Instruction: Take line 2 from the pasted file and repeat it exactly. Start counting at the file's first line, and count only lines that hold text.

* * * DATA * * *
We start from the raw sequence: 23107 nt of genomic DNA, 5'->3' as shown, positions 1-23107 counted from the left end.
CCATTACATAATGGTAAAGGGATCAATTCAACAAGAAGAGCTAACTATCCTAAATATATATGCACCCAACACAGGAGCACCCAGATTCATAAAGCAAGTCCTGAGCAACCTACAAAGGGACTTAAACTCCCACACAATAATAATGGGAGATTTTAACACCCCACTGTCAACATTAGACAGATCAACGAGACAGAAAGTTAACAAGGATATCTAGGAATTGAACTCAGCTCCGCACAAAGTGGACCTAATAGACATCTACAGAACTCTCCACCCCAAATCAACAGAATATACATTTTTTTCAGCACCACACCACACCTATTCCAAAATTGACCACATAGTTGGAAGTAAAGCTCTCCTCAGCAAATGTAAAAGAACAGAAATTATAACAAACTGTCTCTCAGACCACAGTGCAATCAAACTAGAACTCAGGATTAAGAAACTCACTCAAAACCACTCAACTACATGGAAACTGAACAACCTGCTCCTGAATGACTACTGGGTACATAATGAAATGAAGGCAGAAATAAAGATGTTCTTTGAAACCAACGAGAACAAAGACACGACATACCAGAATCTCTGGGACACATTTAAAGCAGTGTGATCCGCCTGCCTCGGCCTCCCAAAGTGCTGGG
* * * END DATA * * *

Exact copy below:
CCATTACATAATGGTAAAGGGATCAATTCAACAAGAAGAGCTAACTATCCTAAATATATATGCACCCAACACAGGAGCACCCAGATTCATAAAGCAAGTCCTGAGCAACCTACAAAGGGACTTAAACTCCCACACAATAATAATGGGAGATTTTAACACCCCACTGTCAACATTAGACAGATCAACGAGACAGAAAGTTAACAAGGATATCTAGGAATTGAACTCAGCTCCGCACAAAGTGGACCTAATAGACATCTACAGAACTCTCCACCCCAAATCAACAGAATATACATTTTTTTCAGCACCACACCACACCTATTCCAAAATTGACCACATAGTTGGAAGTAAAGCTCTCCTCAGCAAATGTAAAAGAACAGAAATTATAACAAACTGTCTCTCAGACCACAGTGCAATCAAACTAGAACTCAGGATTAAGAAACTCACTCAAAACCACTCAACTACATGGAAACTGAACAACCTGCTCCTGAATGACTACTGGGTACATAATGAAATGAAGGCAGAAATAAAGATGTTCTTTGAAACCAACGAGAACAAAGACACGACATACCAGAATCTCTGGGACACATTTAAAGCAGTGTGATCCGCCTGCCTCGGCCTCCCAAAGTGCTGGG